He told Mavis afterward that he felt certain the dress had been admired, adding that Norah’s general appearance did her the utmost credit. And that Sunday they both talked seriously about Norah’s future.

“You know,” said Dale, “I feel it as a responsibility on us.”

“So do I,” said Mavis.

“Having taken it up, we must go through with it to the end. I mean, we must always stand her friends and more than that, her guardians.”

“Of course.”

“In a sense,” he went on, didactically, “we may have made a mistake in bringing her forward to the extent we’ve done.”

“How so, Will?”

“I mean, if one wished to argue selfish which of course I don’t wish well, the selfish view would be not to have drawn her out but rather keep her down a bit.”

“Oh, she’d be miserable if she didn’t feel to be one of ourselves and you always said let’s treat her that way.”

“I know; and I don’t go back on it. I was only stating the case of selfish policy, for the sake of argument. It’s like this. The more useful you teach her to be, the more we’re going to miss her when she leaves us.”

“She’ll never leave us.”

“Won’t she be thinking of taking service in some gentleman’s family when you’ve perfected her, and rendered her really capable of filling a situation?”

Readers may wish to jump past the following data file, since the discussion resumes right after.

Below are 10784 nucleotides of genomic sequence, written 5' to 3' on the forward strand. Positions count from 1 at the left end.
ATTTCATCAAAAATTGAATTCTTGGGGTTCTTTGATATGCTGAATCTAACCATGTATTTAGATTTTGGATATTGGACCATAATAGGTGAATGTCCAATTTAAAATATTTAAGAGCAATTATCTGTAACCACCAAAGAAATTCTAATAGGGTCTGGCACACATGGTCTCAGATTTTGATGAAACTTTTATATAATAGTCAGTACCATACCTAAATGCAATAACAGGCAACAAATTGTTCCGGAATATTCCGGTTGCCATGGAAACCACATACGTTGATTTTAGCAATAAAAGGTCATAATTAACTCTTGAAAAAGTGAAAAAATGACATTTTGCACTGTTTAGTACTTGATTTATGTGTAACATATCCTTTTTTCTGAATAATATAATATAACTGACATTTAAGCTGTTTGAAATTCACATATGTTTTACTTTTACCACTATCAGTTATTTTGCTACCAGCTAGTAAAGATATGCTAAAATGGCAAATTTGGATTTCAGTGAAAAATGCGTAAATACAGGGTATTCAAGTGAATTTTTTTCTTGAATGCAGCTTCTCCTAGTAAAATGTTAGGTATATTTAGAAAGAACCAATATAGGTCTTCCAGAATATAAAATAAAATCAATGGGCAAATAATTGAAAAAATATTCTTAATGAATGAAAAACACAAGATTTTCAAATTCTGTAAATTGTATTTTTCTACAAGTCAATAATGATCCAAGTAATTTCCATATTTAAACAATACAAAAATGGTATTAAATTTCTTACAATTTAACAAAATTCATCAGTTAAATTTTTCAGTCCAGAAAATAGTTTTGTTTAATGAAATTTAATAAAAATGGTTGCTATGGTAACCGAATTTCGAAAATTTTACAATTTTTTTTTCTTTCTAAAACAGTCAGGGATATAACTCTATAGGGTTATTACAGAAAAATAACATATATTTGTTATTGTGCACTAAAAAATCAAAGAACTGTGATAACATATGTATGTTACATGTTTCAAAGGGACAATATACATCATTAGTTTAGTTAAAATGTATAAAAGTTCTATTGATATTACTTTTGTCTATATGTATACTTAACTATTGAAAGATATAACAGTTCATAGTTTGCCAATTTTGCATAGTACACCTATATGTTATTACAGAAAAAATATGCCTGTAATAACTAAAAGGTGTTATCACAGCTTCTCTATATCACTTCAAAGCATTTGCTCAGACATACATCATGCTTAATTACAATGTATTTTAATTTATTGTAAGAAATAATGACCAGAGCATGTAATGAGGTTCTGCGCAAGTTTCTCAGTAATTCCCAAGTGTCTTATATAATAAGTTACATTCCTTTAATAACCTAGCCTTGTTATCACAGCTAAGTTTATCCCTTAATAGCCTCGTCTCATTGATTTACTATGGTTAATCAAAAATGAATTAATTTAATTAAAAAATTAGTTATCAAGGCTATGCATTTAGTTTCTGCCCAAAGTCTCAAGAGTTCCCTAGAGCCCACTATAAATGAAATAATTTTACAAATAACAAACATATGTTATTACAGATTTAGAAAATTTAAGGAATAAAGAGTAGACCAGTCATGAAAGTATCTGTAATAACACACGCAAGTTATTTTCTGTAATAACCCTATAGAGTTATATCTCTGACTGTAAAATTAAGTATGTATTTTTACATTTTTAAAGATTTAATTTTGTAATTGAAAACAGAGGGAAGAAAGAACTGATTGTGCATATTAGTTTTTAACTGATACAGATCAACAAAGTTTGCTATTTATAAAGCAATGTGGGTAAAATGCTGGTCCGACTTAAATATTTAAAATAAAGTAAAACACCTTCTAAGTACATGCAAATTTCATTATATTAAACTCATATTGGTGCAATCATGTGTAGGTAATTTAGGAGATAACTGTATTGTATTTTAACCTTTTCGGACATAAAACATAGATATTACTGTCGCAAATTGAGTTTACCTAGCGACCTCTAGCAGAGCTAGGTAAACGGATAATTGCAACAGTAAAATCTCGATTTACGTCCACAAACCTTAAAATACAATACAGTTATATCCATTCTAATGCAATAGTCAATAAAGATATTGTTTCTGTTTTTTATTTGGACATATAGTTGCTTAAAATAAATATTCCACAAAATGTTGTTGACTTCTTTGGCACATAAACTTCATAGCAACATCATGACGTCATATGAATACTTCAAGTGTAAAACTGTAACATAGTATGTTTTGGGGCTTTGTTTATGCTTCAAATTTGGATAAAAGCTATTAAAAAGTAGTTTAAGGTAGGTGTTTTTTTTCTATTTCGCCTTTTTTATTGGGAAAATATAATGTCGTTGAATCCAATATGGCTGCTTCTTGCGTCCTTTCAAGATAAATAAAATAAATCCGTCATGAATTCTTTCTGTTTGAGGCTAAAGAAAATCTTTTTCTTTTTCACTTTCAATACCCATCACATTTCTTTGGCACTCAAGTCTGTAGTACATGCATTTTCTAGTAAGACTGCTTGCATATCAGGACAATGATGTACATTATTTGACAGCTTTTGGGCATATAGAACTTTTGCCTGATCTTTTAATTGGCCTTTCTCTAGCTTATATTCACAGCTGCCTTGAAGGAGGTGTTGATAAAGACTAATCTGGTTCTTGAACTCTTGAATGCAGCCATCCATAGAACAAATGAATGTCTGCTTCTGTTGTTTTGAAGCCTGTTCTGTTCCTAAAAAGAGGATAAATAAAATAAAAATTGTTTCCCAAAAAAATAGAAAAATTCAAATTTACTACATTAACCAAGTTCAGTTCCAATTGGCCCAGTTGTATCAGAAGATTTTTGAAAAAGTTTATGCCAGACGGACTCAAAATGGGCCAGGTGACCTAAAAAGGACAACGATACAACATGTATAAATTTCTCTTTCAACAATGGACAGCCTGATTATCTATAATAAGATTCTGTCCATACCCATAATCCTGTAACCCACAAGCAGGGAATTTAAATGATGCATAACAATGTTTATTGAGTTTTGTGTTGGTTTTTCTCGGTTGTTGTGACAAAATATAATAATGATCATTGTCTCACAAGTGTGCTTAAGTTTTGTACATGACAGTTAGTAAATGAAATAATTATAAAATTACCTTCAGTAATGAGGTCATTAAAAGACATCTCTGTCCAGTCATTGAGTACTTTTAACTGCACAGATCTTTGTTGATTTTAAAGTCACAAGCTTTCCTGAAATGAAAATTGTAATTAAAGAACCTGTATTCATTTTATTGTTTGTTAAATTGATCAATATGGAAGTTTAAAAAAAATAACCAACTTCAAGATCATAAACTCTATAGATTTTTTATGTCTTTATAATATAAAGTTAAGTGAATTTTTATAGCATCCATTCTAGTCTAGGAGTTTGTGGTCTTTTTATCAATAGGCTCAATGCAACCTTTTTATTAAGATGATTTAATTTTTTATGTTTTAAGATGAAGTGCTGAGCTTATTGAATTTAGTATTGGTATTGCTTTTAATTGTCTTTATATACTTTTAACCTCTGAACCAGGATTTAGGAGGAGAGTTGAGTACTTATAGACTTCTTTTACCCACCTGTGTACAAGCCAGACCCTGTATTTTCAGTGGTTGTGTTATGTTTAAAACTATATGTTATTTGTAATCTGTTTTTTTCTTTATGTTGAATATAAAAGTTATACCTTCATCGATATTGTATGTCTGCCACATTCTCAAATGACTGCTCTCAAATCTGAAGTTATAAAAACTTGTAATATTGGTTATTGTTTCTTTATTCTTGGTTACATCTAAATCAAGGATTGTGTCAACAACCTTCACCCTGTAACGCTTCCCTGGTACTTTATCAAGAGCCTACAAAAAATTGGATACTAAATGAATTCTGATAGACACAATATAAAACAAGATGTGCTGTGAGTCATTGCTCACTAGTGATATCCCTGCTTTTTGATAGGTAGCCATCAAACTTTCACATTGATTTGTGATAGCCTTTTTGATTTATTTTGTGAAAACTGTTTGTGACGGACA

“Oh, no, she’d never want to go away from Vine-Pits.”

“Is that so? Well, of course I regard that as another feather in her cap. I’m glad to think she’s properly devoted to you.”

“It isn’t me,” said Mavis. “It’s you she’s devoted to. It’s been the same all along. I told you from the first that child just worshiped you. It’s Mr. Dale. Mr. Dale is the cry with Norah always. She looks on me as very small potatoes,” and Mavis laughed. “I don’t mind. It’s how I look on myself.”

Dale patted his wife’s hand, and smiled. “Rubbish! But look here, Mav;” and he spoke very thoughtfully.

“I don’t wish ever to trade on Norah’s gratitude. It may be, when the time comes, we shall have to decide for her. It may be that she’ll do better for herself in the long run by going than by staying. If so, we mustn’t be the barrier in her way. We must push her out into the world, even if she can’t see the point of it. But all that lies far ahead. We needn’t worry about it yet a while.... How old is Norah now?”

“Seventeen.”

“No? Do you mean to say she has been with us five years?”

“Yes. Every bit of five years.”

“Then how old is Rachel?”

“Eleven.”

“And Billy?”

“Five and more.”

“My goodness, Mav,” and Dale sighed, “how time goes.” Then he rose from his chair, stretched himself, and sighed again. “How time is going!”